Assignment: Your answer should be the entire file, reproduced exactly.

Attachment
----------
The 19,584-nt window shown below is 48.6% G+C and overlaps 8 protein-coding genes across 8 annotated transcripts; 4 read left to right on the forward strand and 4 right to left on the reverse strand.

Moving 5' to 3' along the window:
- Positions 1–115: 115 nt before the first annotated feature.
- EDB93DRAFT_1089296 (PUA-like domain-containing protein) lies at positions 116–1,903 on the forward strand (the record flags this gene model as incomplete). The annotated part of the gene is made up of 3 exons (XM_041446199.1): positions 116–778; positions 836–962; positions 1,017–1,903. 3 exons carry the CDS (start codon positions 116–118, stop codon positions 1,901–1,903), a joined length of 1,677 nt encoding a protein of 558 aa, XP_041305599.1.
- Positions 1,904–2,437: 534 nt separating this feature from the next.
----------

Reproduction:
The 19,584-nt window shown below is 48.6% G+C and overlaps 8 protein-coding genes across 8 annotated transcripts; 4 read left to right on the forward strand and 4 right to left on the reverse strand.

Moving 5' to 3' along the window:
- Positions 1–115: 115 nt before the first annotated feature.
- EDB93DRAFT_1089296 (PUA-like domain-containing protein) lies at positions 116–1,903 on the forward strand (the record flags this gene model as incomplete). The annotated part of the gene is made up of 3 exons (XM_041446199.1): positions 116–778; positions 836–962; positions 1,017–1,903. 3 exons carry the CDS (start codon positions 116–118, stop codon positions 1,901–1,903), a joined length of 1,677 nt encoding a protein of 558 aa, XP_041305599.1.
- Positions 1,904–2,437: 534 nt separating this feature from the next.